Future doctors and nurses are learning about acupuncture and herbs along with anatomy and physiology at a growing number of medical schools. It’s another example of how alternative medicine has become mainstream. And it’s often done with Uncle Sam’s help.
The government has spent more than $22 million to help medical and nursing schools start teaching about alternative medicine — lesson plans that some critics say are biased toward unproven remedies.
Additional tax money has been spent to recruit and train young doctors to do research in this field, launching some into careers as alternative medicine providers.
Doctors need to know about popular remedies so they can discuss them nonjudgmentally and give competent advice, the government says, and many universities and medical groups agree.
“Patients are using these things” whether doctors think they should or should not, and safety is a big concern, said Dr. Victor Sierpina, an acupuncturist at the University of Texas Medical Branch in Galveston who heads a group of academics who favor such training.
But to critics, it’s like teaching Harry Potter medicine. Students are being asked to close their eyes to science principles that guide the rest of their training in order to keep an open mind about pseudoscience, they say.
“I’m concerned about the teaching of illogical thinking to medical students” and lending credence to biologically implausible theories like distance healing and energy fields, said Dr. Stephen Barrett, a retired physician who runs Quackwatch, a Web site on medical scams.
Teaching about alternative medicine implies acceptance of it and “potentially creates more gullibility and less critical, objective thinking,” said Dr. Wallace Sampson, editor of the journal Scientific Review of Alternative Medicine. “This will be felt in many indirect ways,” he said, including judgment errors, misguiding people with severe diseases, and lax standards and laws.
The real issue is not whether alternative medicine should be taught, but how, said Dr. Joseph Jacobs, former head of the federal Office of Alternative Medicine.
“The parallel here is creationism versus science,” Jacobs said. “If the topic is taught objectively, to help students communicate with patients, it’s a good idea. If it’s being taught as part of an advocacy, for acceptance among physicians, I think that’s a little bit bogus.”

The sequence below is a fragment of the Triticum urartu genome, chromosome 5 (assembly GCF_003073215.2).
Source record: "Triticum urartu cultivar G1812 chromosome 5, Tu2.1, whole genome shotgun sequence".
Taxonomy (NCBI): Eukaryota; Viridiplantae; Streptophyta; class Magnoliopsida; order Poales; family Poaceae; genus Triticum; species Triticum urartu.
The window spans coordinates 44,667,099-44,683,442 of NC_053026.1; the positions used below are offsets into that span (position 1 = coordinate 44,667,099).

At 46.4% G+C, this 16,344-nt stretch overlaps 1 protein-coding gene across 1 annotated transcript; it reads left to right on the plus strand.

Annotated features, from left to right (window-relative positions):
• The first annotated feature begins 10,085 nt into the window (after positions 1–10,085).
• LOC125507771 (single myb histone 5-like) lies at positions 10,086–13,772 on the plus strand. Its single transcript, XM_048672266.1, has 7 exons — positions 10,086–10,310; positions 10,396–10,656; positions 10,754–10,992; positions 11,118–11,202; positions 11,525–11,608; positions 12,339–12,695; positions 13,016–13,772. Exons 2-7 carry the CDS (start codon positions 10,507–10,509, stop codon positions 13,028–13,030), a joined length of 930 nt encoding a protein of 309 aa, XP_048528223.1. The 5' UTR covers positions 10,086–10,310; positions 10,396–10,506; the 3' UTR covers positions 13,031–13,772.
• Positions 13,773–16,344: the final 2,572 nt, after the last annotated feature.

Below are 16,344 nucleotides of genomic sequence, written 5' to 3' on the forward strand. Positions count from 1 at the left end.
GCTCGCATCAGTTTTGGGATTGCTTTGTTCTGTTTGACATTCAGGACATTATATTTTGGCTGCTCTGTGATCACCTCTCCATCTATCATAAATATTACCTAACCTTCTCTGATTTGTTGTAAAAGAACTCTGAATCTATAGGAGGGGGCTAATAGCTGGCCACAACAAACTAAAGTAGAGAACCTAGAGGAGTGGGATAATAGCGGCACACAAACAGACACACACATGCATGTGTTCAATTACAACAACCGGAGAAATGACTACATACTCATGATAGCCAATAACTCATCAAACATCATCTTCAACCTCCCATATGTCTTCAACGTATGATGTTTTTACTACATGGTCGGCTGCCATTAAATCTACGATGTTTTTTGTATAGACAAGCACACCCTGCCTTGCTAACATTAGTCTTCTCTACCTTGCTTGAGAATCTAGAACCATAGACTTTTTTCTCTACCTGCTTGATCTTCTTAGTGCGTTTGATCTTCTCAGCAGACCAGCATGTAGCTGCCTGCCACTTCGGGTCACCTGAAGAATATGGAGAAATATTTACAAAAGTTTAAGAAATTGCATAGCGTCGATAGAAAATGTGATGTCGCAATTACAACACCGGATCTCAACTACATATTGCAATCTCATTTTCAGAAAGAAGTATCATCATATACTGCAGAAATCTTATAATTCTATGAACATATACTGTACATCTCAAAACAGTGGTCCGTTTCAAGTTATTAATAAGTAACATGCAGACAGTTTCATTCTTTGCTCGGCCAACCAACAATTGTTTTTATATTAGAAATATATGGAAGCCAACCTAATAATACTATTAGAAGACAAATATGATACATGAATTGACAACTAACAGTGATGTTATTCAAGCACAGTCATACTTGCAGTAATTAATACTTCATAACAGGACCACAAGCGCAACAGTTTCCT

Sometimes the line is blurry.
Some schools have close ties to alternative medicine providers or advocates who shape information on the schools’ Web sites or classes for students and the public.
The field got a boost 10 years ago, with creation of the National Center for Complementary and Alternative Medicine. It made merging alternative and mainstream medicine “a central and overarching goal” and gave $22.5 million to 12 medical schools, two nursing schools and the American Medical Student Association to develop curriculum plans.
Quality of research
A review of some of those teaching plans by Drs. Donald Marcus and Laurence McCullough of Baylor College of Medicine in Houston concludes that they are “strongly biased in favor of CAM,” cite poor-quality research, and were not updated after better studies revealed a therapy did not work. The review is in the September issue of the journal Academic Medicine.
The section on herbals in the Medical Student Association’s plan was written by the head of the American Botanical Council, an industry-supported research and education group, the article says.
Sierpina said the purpose of these lesson plans is not propaganda.
“We are not trying to make students CAM practitioners,” but to train them to be “sensitive to where people come from, their folk medicine, their home remedies,” he said.
Just as there are true believers who ignore evidence that something doesn’t work, there are true doubters who are guilty of “arrogant thinking that we’ve got it all figured out,” Sierpina said.